Natus Vincere took down 13 other teams over the three days of the event, which had players from six regions battling, and had fans and press from all over the world watching on while they did so. They took home about $110,000 in prize money, with runner-up team Virtus.Pro taking almost $100,000 themselves.
Sony choose GDC as its coming out party for its virtual reality platform, Project Morpheus. The goal was to build interest at a show where just about every developer in the industry is in attendance. And from the look of the lines at their GDC floor booth yesterday, every one of those developers had someone in line to try it out.
We finally got our faces in the headset late last night to try out the new demos that Sony prepared for the show. We were surprised to find that Project Morpheus is already on a level playing field with Oculus Rift, and even shows it up in some places.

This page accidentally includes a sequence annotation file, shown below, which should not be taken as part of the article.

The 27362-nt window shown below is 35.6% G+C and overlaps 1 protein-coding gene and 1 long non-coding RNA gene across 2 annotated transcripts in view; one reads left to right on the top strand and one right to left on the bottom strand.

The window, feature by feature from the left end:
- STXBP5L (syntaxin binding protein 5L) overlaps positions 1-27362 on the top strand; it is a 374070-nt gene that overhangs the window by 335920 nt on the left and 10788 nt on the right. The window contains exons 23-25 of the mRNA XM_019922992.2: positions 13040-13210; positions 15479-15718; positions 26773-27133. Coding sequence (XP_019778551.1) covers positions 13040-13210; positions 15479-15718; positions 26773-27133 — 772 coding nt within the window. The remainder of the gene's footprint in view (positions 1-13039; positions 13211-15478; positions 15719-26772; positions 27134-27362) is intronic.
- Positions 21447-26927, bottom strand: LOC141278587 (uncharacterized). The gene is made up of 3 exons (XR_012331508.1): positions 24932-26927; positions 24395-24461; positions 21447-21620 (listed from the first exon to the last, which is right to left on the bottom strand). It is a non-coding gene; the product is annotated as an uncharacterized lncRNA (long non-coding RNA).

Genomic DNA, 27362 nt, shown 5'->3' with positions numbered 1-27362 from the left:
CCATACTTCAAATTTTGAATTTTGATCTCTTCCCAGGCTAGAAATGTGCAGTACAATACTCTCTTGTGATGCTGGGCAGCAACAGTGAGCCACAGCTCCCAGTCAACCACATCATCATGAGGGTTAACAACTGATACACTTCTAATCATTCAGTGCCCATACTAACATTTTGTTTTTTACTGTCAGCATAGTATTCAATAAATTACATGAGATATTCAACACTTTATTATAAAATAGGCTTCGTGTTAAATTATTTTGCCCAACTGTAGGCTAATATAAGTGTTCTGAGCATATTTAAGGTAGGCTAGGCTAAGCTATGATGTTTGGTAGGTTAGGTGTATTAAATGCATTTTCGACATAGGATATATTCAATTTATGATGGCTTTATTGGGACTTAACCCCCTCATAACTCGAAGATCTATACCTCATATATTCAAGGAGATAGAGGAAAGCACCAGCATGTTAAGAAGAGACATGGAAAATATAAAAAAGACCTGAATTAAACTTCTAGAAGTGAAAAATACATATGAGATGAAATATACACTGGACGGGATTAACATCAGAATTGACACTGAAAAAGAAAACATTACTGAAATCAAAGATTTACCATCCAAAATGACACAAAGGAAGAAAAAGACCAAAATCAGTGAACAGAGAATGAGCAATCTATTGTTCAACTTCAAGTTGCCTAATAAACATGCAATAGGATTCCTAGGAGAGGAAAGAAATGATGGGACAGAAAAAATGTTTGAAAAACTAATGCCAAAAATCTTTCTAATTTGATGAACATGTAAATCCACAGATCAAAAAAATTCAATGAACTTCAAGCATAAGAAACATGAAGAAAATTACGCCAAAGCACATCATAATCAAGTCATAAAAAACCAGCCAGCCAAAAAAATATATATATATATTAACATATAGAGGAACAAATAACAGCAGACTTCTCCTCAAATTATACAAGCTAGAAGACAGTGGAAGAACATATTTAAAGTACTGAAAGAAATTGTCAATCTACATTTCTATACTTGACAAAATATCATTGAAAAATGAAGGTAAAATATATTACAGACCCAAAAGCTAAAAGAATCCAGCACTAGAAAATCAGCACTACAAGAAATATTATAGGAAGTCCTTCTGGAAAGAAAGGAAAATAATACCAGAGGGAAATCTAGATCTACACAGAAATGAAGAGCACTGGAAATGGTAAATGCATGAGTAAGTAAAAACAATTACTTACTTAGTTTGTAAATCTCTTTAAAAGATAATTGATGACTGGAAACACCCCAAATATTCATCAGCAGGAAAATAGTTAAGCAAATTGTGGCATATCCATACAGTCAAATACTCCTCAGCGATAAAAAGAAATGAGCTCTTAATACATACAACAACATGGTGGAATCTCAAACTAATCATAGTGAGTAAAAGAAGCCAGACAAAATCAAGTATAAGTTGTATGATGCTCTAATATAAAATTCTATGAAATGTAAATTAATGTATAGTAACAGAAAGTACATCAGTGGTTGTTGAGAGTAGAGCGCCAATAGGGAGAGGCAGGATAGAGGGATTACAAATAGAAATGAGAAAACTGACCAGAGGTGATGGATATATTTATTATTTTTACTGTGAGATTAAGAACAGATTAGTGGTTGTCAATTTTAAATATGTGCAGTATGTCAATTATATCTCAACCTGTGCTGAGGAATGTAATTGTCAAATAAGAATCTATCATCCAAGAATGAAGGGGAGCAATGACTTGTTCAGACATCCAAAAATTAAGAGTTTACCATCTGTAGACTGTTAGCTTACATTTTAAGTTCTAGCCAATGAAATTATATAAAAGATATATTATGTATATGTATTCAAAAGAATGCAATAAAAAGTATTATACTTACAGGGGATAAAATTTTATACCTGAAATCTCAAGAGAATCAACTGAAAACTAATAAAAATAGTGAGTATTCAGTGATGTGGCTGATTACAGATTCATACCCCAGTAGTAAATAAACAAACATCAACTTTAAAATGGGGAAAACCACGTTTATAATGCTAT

Are you streaming gameplay? Well, forget cables, configurations, multiple PCs, software hacks, and confusion. That's all gone when it comes to streaming and capturing gameplay on your PC, starting today. XSplit Gamecaster is a simple software program that lets you send your PC or console gameplay to Twitch, Ustream, YouTube, and other sites without the hassles of previous solutions.
We've known about it since last year, and have played with it a bit more recently, but the good news is that you won't have to wait long before you can try it out for yourself as it will be available on February 18.